The president of the United States on Jan. 2 threatened 25.37 million human beings with nuclear war. As The Gazette noted recently, “public acceptance of (nuclear) threats already appears far more widespread than nuclear disarmament advocates would hope.” My wish is that you should no longer find nuclear threats acceptable.
The fate of your children and grandchildren, my upcoming marriage, and all the hopes, wishes, and ambitions of all humans rests on averting nuclear war.
As the International Campaign to Abolish Nuclear Weapons notes, the United States has 6,800 nuclear warheads. Russia has 7,000 nuclear warheads, China has 270, Pakistan has 120, and India has 110. From a perspective that wishes for one nation to dominate another, the first-use of any one of our 6,800 nuclear weapons on our fellow human beings would unleash the world’s 7,400 nuclear weapons on ourselves. And what will the effects be?
As Britannica notes, a nuclear detonation produces a fireball with temperature matching our sun’s internal temperature. Even if defense systems stopped a nuclear strike midair, a midair detonation would produce a massive amount of energy. This energy’s initial blast, even at an altitude of 10,000 feet, would destroy most life and buildings within 4 miles. The remaining 15 percent of that energy would be dispersed in our atmosphere, contaminating all life, soil and structures up to 1,000 miles away. According to the Campaign for Nuclear Disarmament, radioactive rain fell up to 1,800 miles away after the smaller nuclear catastrophe at Chernobyl. The effects on global food supplies because of irradiation of good earth and falling temperatures could cause mass starvation.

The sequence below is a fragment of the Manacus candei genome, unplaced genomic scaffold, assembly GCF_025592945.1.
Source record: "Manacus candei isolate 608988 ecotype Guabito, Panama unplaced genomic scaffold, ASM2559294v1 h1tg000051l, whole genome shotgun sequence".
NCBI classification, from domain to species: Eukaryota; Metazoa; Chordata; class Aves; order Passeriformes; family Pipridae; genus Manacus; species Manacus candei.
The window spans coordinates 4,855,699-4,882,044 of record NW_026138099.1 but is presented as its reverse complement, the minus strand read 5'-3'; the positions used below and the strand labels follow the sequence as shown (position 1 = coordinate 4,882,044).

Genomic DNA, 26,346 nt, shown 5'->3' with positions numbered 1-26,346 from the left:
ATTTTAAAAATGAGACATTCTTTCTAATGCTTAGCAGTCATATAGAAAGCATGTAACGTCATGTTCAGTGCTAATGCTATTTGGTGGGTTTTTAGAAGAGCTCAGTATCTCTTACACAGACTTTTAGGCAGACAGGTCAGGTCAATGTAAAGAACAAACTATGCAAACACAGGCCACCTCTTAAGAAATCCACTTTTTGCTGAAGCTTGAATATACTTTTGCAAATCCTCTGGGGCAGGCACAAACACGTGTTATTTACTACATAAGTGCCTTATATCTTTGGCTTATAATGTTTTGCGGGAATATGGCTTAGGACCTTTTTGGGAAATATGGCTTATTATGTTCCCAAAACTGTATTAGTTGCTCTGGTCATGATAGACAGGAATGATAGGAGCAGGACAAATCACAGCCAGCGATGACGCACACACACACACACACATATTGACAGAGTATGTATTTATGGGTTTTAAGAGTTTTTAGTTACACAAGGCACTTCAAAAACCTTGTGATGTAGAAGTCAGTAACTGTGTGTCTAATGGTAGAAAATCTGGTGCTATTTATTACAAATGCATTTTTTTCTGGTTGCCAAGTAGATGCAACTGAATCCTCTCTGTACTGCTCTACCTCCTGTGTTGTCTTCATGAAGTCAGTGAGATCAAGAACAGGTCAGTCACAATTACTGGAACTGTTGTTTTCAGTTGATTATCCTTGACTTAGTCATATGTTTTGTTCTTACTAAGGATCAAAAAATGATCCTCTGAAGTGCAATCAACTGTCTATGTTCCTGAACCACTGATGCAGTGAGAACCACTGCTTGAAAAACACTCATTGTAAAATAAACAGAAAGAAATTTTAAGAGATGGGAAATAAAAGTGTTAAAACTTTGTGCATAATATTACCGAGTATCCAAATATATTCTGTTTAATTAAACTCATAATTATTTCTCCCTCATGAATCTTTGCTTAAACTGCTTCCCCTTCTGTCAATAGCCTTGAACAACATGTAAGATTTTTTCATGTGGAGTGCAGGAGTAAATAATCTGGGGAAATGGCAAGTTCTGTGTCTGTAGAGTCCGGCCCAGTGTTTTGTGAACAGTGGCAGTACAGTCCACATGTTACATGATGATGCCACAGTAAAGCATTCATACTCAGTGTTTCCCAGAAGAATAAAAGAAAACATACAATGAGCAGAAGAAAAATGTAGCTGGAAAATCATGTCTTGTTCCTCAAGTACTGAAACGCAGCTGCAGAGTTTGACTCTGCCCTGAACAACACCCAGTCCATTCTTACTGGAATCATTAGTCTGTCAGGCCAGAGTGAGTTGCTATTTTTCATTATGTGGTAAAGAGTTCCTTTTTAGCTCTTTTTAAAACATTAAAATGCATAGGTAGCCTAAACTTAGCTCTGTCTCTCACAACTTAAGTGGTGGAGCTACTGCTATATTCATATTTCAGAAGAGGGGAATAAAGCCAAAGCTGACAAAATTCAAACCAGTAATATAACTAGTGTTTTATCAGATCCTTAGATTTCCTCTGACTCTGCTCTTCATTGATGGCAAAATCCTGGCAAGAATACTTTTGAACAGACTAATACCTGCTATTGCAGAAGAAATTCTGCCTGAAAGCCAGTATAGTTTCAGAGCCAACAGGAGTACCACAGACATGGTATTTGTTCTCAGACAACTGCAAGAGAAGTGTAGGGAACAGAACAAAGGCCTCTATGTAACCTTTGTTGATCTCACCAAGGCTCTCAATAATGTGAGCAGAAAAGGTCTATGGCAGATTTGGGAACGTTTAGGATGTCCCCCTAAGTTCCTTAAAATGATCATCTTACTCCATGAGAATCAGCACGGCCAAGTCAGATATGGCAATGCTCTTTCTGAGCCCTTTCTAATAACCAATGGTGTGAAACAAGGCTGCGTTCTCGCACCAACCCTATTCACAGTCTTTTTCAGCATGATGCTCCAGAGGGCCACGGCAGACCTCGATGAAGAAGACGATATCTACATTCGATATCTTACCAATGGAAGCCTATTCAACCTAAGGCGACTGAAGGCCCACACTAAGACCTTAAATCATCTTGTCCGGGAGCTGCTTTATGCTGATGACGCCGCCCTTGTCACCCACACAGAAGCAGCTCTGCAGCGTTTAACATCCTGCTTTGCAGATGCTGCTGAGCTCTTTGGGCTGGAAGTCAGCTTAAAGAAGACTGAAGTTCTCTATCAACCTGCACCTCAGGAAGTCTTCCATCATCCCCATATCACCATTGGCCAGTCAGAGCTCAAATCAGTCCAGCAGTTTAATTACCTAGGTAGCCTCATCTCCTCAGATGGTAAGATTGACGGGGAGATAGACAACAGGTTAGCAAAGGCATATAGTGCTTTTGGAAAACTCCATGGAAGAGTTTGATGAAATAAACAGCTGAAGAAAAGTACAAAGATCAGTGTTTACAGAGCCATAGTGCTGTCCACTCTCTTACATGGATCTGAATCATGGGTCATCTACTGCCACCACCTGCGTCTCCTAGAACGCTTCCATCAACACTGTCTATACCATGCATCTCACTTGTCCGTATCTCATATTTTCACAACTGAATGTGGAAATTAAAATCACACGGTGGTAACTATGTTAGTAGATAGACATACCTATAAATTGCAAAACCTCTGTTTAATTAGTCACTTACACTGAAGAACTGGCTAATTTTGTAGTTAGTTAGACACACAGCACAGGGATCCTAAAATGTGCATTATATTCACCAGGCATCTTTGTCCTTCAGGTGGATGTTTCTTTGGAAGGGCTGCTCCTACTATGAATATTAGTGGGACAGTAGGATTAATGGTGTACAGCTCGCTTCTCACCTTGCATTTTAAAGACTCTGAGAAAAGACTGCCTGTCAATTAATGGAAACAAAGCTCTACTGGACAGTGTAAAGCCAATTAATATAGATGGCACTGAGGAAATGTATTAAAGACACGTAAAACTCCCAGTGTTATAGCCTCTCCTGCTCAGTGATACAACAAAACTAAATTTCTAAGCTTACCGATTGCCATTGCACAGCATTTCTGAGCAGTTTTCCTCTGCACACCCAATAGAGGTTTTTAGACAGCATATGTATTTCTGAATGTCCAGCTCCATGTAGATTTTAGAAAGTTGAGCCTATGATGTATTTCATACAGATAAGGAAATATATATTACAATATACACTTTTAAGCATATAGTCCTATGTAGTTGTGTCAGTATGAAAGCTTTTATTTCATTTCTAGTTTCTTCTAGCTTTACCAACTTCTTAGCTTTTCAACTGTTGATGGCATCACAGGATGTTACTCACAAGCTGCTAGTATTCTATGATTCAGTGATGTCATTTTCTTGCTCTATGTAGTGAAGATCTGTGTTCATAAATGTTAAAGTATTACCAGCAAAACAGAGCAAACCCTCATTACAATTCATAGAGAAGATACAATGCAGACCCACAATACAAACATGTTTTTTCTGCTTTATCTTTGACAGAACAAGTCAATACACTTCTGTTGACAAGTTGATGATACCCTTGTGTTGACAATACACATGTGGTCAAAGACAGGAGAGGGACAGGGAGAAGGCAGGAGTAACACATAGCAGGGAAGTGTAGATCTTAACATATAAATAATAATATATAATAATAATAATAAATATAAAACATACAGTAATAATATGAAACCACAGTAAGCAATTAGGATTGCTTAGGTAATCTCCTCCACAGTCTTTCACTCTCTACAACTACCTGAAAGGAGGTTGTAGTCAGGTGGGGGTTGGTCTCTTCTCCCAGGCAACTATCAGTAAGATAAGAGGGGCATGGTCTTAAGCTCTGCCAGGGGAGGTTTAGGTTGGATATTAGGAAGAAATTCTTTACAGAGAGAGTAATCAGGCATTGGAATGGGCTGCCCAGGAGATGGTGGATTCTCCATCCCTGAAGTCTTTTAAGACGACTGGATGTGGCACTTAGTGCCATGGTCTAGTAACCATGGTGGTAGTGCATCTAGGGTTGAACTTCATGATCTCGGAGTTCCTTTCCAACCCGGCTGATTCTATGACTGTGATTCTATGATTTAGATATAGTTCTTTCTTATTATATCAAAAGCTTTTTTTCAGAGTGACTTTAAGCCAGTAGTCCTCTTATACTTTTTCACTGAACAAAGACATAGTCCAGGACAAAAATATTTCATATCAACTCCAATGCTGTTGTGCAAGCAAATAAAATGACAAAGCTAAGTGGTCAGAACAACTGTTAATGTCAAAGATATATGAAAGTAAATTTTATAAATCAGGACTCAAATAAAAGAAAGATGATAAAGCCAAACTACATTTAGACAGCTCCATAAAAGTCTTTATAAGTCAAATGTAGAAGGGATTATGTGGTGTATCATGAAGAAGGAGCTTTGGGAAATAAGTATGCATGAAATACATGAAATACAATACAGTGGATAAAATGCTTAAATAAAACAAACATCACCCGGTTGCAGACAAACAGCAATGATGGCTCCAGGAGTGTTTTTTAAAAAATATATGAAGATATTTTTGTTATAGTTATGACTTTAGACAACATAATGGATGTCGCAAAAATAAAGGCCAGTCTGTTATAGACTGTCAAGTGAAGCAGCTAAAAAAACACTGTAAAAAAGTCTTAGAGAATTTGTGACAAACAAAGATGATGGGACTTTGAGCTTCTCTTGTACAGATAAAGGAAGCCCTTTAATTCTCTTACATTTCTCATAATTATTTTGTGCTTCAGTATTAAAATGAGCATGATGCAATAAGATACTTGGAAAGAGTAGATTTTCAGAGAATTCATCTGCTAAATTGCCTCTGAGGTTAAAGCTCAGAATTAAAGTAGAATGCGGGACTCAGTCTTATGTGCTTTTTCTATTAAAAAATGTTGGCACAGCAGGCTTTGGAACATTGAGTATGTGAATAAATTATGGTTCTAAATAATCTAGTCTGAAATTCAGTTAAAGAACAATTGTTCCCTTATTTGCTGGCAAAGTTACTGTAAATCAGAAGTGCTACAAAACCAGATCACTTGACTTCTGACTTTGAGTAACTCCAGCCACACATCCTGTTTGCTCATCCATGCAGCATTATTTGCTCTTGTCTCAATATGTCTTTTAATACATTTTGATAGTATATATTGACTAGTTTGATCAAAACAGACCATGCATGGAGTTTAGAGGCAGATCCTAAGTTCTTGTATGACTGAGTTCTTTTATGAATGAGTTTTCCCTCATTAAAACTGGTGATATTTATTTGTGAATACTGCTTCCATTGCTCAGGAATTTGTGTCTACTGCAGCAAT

You and I are human. We are bound up in an often difficult struggle to make our way in the world. So are the 25.37 million humans our president has threatened. So are all those at home and abroad that stand to perish in nuclear war: your spouses and siblings, your children and parents, even your pets — and yourselves. All could be gone after a few seconds of madness.
I urge you to find nuclear war unacceptable. It is only through the rational acceptance of that conclusion that nuclear war is to be averted if it even can be. And we should put that belief into practice by making it the policy of the United States to refrain from the first-use of nuclear weapons, as proposed in House Resolution 669.
Bertrand Russell said in a 1954 address on the peril of nuclear weapons, “Shall we, instead, choose death, because we cannot forget our quarrels? I appeal, as a human being to human beings: remember your humanity, and forget the rest.” As a director of the Bertrand Russell Society that is committed to the causes he championed, I implore you to heed Russell’s words: Remember your humanity and forget the rest. The continuation of you and me, and all people, depends on it.
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• Landon Elkind is the treasurer of the Bertrand Russell Society and a fifth-year doctoral student in philosophy at the University of Iowa.